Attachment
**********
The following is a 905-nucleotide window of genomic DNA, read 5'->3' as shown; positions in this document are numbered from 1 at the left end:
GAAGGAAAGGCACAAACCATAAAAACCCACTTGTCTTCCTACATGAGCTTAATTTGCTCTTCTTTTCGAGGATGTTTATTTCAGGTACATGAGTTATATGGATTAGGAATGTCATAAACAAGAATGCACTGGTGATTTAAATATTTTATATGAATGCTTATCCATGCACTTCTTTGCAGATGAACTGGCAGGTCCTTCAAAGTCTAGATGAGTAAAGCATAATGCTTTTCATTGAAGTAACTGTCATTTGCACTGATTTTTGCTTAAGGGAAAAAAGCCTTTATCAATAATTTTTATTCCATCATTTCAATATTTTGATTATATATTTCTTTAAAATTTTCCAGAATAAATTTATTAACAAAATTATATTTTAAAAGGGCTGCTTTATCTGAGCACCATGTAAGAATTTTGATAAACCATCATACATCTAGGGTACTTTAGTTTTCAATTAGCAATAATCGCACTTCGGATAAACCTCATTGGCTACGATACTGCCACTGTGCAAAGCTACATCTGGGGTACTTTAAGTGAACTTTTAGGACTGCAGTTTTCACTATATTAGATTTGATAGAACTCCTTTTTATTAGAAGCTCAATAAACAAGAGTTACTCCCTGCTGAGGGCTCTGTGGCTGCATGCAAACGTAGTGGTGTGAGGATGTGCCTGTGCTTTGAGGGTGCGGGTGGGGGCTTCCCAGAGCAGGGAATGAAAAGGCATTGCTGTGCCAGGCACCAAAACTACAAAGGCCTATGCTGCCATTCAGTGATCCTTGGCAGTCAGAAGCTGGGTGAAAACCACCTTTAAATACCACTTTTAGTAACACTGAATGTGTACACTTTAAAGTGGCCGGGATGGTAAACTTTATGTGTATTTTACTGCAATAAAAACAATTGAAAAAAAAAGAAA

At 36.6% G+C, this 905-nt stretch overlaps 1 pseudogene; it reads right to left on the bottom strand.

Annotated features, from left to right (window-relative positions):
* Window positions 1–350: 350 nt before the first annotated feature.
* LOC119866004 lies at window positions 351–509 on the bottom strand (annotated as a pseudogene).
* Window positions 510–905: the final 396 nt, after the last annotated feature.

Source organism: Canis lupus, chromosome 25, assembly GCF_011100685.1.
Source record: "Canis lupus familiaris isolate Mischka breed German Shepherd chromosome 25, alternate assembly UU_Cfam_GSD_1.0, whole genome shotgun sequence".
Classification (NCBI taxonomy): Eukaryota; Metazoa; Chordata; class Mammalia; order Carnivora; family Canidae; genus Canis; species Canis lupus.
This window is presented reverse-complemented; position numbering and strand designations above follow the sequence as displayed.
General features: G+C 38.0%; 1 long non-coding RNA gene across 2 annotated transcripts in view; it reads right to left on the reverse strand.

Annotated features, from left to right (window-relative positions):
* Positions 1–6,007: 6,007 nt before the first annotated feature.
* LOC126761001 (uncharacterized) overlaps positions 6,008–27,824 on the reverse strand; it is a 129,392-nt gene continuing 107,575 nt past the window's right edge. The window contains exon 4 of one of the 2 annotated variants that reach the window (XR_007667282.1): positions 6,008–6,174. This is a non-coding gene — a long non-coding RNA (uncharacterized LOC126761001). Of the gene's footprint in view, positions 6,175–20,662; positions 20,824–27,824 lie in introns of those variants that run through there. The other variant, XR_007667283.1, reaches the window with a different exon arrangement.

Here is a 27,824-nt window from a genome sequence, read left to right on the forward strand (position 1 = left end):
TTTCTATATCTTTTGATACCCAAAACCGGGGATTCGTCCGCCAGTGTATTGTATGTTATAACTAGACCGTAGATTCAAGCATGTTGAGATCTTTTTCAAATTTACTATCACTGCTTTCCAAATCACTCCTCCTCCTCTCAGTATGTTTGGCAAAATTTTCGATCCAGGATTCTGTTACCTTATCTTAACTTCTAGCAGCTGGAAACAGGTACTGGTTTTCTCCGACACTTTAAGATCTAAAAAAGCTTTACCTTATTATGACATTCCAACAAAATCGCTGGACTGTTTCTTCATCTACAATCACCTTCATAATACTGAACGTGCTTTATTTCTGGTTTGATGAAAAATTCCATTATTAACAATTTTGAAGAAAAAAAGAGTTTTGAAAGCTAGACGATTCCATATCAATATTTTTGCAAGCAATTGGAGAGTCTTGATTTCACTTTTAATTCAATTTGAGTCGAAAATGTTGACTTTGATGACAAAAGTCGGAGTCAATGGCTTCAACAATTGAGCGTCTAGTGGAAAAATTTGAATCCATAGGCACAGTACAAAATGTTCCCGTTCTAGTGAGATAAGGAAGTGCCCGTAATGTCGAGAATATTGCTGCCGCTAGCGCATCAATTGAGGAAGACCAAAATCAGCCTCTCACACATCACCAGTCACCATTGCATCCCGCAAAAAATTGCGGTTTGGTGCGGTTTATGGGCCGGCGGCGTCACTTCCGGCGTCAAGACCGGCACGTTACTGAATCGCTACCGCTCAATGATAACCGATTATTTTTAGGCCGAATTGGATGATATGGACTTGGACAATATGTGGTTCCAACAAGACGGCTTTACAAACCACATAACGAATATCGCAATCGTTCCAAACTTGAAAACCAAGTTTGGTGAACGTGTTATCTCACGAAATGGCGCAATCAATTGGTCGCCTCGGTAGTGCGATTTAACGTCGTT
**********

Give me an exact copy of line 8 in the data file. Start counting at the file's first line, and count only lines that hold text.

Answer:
Source organism: Canis lupus, chromosome 25, assembly GCF_011100685.1.